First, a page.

Vacation Inspiration!
It was our first day in Lisbon. We had been awake all night on a crowded airplane. We were exhausted. And sweaty.

We dropped our bags at the hotel and went for a walk.

We were walking…somewhere. On our way to…something.

(According to the photos on my phone, it was sometime after I drank a glass of vinho verde but before the amazing guide on our food tour convinced me to eat a sardine.)

That's when I snapped a photo that, to me, sums up the entire reason why I do what I do.
(Photo of a sign in a window in Lisbon that says "Show Me Don't Tell Me" taken by me...of course!)
Narrative storytelling really is the ultimate "show me don't tell me" medium. I don't ask people to tell me WHAT they believe.

I ask them to tell me WHO shaped and molded their experiences. WHEN they came to believe one truth over another truth. WHERE they were when everything changed. WHY they feel the way they feel. HOW they came to see the world the way they do.

It's powerful. It's profound.

And so, on the first day of vacation, while walking from who-knows-where to who-knows-what, I decided to keep my vacation-inspired eyes open for other storytelling truths.
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Work With What You've Got

There's a castle at the top of the Alfama in Lisbon. It's old. Really old. Like, first established by the Romans in 200 b.c. old.

So, it's fair to say that there's not much of the actual castle left standing. But what this place has – in spades – is peacocks.

So. Many. Peacocks.

I thought it would be lovely to capture a photo of one of these peacocks, feathers outstretched, in front of some of these castle ruins. The photo was so crisp and clear in my mind's eye.

But the peacocks – they just wouldn't cooperate. I'd spot one with his feathers on full display. But the second I lifted my phone to take a picture, he'd get shy.

I'd wait, and I'd wait, and I'd wait.


So I'd move on…just in time to watch as another peacock put away his feathers.

But here's the thing…when I finally lucked upon a peacock who was in a flamboyant mood, the photos I took didn't come close to the pictures in my mind's eye.

In fact, a bunch of the pictures I took while waiting for a peacock to cooperate were actually better.
See? So cool…

All of this is to say that sometimes we approach a story and we think we know exactly what we want to capture to make the story sing.

Maybe it's a certain interaction between our main characters?

Maybe it's a certain sound…and the reaction it inspires?

Maybe it's a phrase that you've heard your interview subject say before…and you'd really like them to say it again?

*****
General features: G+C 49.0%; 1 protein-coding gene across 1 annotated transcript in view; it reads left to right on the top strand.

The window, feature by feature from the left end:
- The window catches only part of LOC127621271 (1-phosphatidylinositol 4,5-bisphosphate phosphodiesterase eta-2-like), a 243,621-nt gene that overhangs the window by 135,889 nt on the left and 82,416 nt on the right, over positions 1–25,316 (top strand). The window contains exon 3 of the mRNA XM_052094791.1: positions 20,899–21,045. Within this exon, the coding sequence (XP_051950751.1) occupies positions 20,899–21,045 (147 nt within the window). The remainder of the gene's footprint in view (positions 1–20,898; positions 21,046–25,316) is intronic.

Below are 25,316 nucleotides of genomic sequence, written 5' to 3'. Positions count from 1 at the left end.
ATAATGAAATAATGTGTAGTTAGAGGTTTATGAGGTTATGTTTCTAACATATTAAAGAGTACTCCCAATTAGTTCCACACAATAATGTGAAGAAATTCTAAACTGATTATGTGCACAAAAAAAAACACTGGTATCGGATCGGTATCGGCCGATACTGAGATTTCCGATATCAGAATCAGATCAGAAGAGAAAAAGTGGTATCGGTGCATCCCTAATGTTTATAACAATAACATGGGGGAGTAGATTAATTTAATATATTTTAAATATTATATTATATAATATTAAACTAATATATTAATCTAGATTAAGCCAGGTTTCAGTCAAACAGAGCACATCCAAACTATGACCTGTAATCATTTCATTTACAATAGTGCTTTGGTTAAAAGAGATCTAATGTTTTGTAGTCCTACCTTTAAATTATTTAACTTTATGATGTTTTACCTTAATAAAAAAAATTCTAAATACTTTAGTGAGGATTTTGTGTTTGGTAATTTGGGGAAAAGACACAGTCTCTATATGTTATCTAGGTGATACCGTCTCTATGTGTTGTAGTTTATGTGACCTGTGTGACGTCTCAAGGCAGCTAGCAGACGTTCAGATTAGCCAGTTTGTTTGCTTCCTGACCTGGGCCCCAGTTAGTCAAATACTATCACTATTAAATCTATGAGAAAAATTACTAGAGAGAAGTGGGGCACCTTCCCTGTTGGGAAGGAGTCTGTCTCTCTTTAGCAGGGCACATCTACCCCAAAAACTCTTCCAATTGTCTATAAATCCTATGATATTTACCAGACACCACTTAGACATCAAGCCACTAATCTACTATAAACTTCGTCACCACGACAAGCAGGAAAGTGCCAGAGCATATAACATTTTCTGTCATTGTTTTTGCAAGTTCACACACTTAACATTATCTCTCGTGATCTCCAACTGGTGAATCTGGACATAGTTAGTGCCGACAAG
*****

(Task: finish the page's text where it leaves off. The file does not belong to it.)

So, yeah, put yourself in position to capture the thing you really want to capture. But keep your eyes (and ears) open.

Because if you're too focused on capturing the thing you think you want, you might just miss the thing that's better.
Cast Off Preconceived Notions

We were walking around Porto when our tour guide pointed out the McDonald's on Liberdade Square. She told us we needed to go in. She told us it was really beautiful inside.

I did not believe her.

But hey, I'm always up for an adventure. So the next time we walked by, I insisted that we go in.

And wow....
So, this particular McDonald's used to be a cafe. Built in the 1930s.

It's an art deco wonderland. Really, really amazing.

If I had been unwilling to see beyond what I thought a McDonald's could be, I wouldn't have gone inside. I would have missed out.

As journalists and storytellers, we have to keep ourselves open to the real story. Not the one we thought we understood, before we did the work.

The real story.

So, yeah, when you're in Porto, take a peek inside the McDonalds. Take a photo.

Take two.

But don't feel like you have to eat anything. There are far better places in Portugal to eat!
Find the Potential

We were standing along a dirt path in a winery in the Douro Valley when one of the women in my group asked, "Are those the grapes?"

Now, this might seem like a strange question. We were in a winery! But the truth was, it was May and I didn't see a darn thing on those vines that looked anything like actual grapes.

The winery worker looked down and said, "Yep. Those are baby grapes."

Baby grapes.
So cute! So happy! So very full of potential.

The truth is, when you're putting a story together, there are going to be a lot of moments when you're looking at a big pile of crap that doesn't even vaguely resemble the story you're trying to tell.

And that's okay.

Because somewhere in that jumble of leaves and vines, there's a little baby story.

If you nurture it right, protect it from frost, prune away the excess, harvest it, stomp out the juice and turn the juice into wine…

You're gonna have something mighty delicious at the end.
Embrace Your Perspective

I was sooooo excited to visit the Pena Palace in Sintra. You've probably seen photos of it before. It's painted bright yellow and red, and it looks like something out of a primary colors fairy tale.

However, on the day we went to Sintra, the Pena Palace looked something like this.
Yeah, not exactly what I had imagined.